Everyone’s ordered a martini at one time or another, be that as a pre-dinner aperitif or in a lounge bar in upper Manhattan.

It’s a drink synonymous with epicurean sophistication, a cool, clear, ice-cold tribute to Bond-esque style.


There’s more to the drink however than you might know; if all you’ve ever ordered is a plain martini, this article will give you a hint at what else you could be having… and nothing says drinking sophistication like dictating your order perfectly.

Just note: not everything in a martini glass is in fact the drink in question. I’m looking at you espresso martini.

The Basics

The recipe for a dry martini (the most common kind) is a simple in practice as it is precise to execute. It’s either gin or vodka with no more than a few drops of vermouth. The choice between the two is entirely personal, though you’ll find most British bars opting for gin over vodka. Gin tends to have a lot more flavour than vodka; on the other hand, vodka is amazingly easy to sip at cold temperatures and the vermouth doesn’t get lost in there.

Vermouth itself is a type of sweet wine used more in cocktails than drank by itself, at least outside of France. The amount used is mostly down to the bar in question and personal taste; purists would have a few drops at most and I’ve known bartenders to use a perfume spray on the glass, rinse it out then put in the ice-cold spirit. You can up the amount in there considerably, but I’ll get on to that in a bit.

There’s no ice in the actual drink so the spirit is made cold in the shaker, though sometimes it’s kept in the freezer. Vodka and gin do not freeze. The two options in how exactly that is done are ones you’ll have heard in every Bond film pre Casino Royale – shaken and stirred.

They both achieve the same task, but shaking smashes some of the ice thus diluting the spirit a little. It doesn’t make it noticeably weaker, but if you prefer not to drink neat spirits it’s the way to go.

The final touch is the garnish which invariably comes in one of three guises. Lemon peel is the most common and livens the drink up considerably, while cocktail onions are in the minority, adding a hint of piquancy but not much else. Olives are the final common garnish and aside from a spirit-soaked snack add their own salty hint to the drink. All three have far more of an effect in a vodka martini than gin.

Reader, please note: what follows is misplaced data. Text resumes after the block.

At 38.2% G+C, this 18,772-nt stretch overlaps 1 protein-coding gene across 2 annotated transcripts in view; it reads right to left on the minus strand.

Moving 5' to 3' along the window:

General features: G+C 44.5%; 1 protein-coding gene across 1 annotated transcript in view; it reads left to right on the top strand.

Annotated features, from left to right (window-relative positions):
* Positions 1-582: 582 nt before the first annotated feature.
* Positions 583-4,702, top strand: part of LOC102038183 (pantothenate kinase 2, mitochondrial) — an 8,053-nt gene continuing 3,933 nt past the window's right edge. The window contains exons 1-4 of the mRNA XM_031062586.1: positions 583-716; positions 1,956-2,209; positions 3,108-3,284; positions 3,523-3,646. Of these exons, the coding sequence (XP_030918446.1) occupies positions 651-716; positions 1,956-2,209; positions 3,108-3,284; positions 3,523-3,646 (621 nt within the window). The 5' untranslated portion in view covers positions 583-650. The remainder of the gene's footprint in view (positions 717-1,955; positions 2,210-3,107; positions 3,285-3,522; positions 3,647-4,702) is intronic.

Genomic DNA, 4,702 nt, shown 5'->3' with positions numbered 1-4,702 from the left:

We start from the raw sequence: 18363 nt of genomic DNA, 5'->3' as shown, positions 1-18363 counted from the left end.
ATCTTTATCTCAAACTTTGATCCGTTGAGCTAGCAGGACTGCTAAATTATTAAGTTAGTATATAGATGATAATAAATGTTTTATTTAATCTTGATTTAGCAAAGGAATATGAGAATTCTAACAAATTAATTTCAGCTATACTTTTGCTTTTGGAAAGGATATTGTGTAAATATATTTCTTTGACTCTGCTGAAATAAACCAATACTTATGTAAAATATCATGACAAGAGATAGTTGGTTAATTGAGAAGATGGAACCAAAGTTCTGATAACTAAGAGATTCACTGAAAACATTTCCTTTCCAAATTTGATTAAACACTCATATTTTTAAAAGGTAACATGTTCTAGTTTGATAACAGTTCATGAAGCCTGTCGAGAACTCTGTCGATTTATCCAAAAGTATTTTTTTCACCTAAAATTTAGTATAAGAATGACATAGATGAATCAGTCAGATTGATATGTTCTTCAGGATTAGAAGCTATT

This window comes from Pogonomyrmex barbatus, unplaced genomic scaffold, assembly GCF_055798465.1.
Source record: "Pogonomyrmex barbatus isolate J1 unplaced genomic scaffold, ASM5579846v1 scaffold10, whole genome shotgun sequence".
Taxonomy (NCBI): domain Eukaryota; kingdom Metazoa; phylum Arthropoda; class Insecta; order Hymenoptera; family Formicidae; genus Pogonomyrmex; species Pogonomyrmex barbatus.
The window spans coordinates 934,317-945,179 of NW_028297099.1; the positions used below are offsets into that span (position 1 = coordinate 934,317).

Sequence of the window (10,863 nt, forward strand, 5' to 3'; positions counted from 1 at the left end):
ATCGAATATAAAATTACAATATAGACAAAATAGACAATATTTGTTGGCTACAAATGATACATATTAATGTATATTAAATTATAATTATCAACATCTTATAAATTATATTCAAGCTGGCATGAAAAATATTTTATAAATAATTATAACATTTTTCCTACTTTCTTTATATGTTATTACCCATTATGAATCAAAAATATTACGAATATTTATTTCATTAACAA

Once you have the basics in your head you can start having a bit more fun with your order. Martinis are meant to be ordered to taste so don’t be shy in letting your bartender know exactly what you want – which brings us to a few famous variations.

The Wet Martini

This is probably the least ‘cool’ way to have a martini but is a good deal more drinkable. The way to make it is actually simple: you just up the amount of vermouth. It gives the drink a much, much sweeter profile (hence wet, the opposite of dry) and makes it less of a hard-hitter. It transforms the martini from a good aperitif to the perfect post-dinner drink.

The only downside is that, given the extra amount of vermouth, you really need to make sure that it’s good. Most bars will have at least a couple; always insist on the better one.

The Dirty Martini

This is essentially the garnish getting out of hand. As well as putting a couple of olives on a cocktail stick, you also throw in a couple of teaspoons of the brine. It creates an intensely salty drink that you’d never have except as an aperitif and definitely stick to gin; the salt enhances the natural botanical flavours of the spirit.

This is my personal favourite, especially as I like to linger over my drink and the addition of brine keeps it drinkable for that little bit longer.

The Vesper

You’ll know this better as the Bond martini, at least from Ian Flemming’s version. It also has a reputation for strength which is only partly justified. The exact recipe is two parts Gordon’s gin, two parts vodka and one part Lillet Blanc (or standard vermouth if you can’t find it), shaken with a twist of lemon. It’s punchy and in my opinion the most balanced martini you’re ever going to get. If you find yourself in London, you owe it to yourself to have one at Duke’s Bar in the hotel of the same name. It is after all where it was invented.

And there you have it. Now instead of just ordering a dry martini and hoping it’s palatable you can be as specific as you want. Just remember, in the immortal words of James Thurber, “one martini is all right. Two are too many, and three are not enough.”

 

Words by: Sam Kessler